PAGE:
Hollywood actors are going on strike, SAG-AFTRA President Fran Drescher announced on Thursday.
The 65-year-old said the current film and TV contract was outdated and inadequate in the face of major changes in the industry, such as AI and streaming. She compared it to “moving around furniture on the Titanic.”
Drescher said the contract needed to change too, as the business model had changed so much. “
You cannot change the business model as much as it has changed and not expect the contract to change too,” she said at the Union’s headquarters in LA.
The producers’ association, AMPTP, said they had offered a deal with “historic pay and residual increases,” including the “highest percentage increase in minimums in 35 years.” They said they also offered other benefits and protections for the actors, such as a “groundbreaking AI proposal that protects actors’ digital likenesses for SAG-AFTRA members.”
They said they were disappointed that the union chose to strike, as it would hurt many people who rely on the industry.
“A strike is certainly not the outcome we hoped for as studios cannot operate without the performers that bring our TV shows and films to life. The Union has regrettably chosen a path that will lead to financial hardship for countless thousands of people who depend on the industry,” they said in a statement.
Fran Drescher’s scorching speech:
“Thank you, Duncan [Crabtree-Ireland, SAG negotiator], and thank you everybody for coming to this press conference today. It’s really important that this negotiation be covered because the eyes of the world, and particularly the eyes of labor, are upon us. What happens here is important because what’s happening to us is happening across all fields of labor by means of when employers make Wall Street and greed their priority and they forget about the essential contributors that make the machine run.
We have a problem and we are experiencing that right at this moment. This is a very seminal hour for us. I went in in earnest thinking that we would be able to avert a strike. The gravity of this move is not lost on me or our negotiating committee or our board members who have voted unanimously to proceed with a strike. It’s a very serious thing that impacts thousands, if not millions, of people all across this country and around the world. Not only members of this union but people who work in other industries that service the people that work in this industry.
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And so it came with great sadness that we came to this crossroads, but we had no choice. We are the victims here. We are being victimized by a very greedy entity. I am shocked by the way the people that we have been in business with are treating us. I cannot believe it, quite frankly: How far apart we are on so many things. How they plead poverty, that they’re losing money left and right, when giving hundreds of millions of dollars to their CEOs. It is disgusting. Shame on them. They stand on the wrong side of history at this very moment. We stand in solidarity, in unprecedented unity.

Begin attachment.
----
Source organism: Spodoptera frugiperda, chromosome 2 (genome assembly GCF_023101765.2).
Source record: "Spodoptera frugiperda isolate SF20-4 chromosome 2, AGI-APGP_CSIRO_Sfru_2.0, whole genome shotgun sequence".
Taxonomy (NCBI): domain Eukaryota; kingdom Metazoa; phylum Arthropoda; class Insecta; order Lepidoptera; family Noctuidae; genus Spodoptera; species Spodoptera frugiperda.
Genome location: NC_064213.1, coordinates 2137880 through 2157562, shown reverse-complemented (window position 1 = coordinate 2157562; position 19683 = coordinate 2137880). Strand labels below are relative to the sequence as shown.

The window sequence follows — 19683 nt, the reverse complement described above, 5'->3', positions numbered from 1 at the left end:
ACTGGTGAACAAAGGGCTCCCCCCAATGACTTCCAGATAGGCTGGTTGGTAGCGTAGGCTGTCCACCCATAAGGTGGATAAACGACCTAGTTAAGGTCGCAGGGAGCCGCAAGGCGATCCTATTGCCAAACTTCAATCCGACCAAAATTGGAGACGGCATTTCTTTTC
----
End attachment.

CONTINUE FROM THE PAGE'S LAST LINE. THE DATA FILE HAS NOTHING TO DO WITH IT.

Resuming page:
Our union and our sister unions and the unions around the world are standing by us, as well as other labor unions, because at some point the jig is up. You cannot keep being dwindled and marginalized and disrespected and dishonored. The entire business model has been changed by streaming, digital, AI. This is a moment of history that is a moment of truth. If we don’t stand tall right now, we are all going to be in trouble. We are all going to be in jeopardy of being replaced by machines. And Big Business who cares more about Wall Street than you and your family. Most of Americans don’t have more than $500 in an emergency. This is a very big deal and it weighed heavy on us. But at some point, you have to say, “No, we’re not going to take this anymore. You people are crazy. What are you doing? Why are you doing this to us?”
Privately they all say, “We’re the center of the wheel. Everybody else tinkers around our artistry,‘“but actions speak louder than words and there was nothing there. It was insulting. So we came together in strength and solidarity and unity with the largest strike authorization vote in our union’s history. And we made the hard decision that we tell you as we stand before you today. This is major, it’s really serious, and it’s going to impact every single person that is in labor. We are fortunate enough to be in a country right now that happens to be labor-friendly. And yet we were facing opposition that was so labor-unfriendly, so tone deaf, to what we are saying.
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You cannot change the business model as much as it has changed and not expect the contract to change too. We are not going to keep doing incremental changes on a contract that no longer honors what is happening right now with this business model that was foisted upon us. What are we doing? Moving around furniture on the Titanic? It’s crazy. So the jig is up, AMPTP. We stand tall. You have to wake up and smell the coffee. We are labor and we stand tall and we demand respect and to be honored for our contribution. You share the wealth because you can not exist without us. Thank you.”
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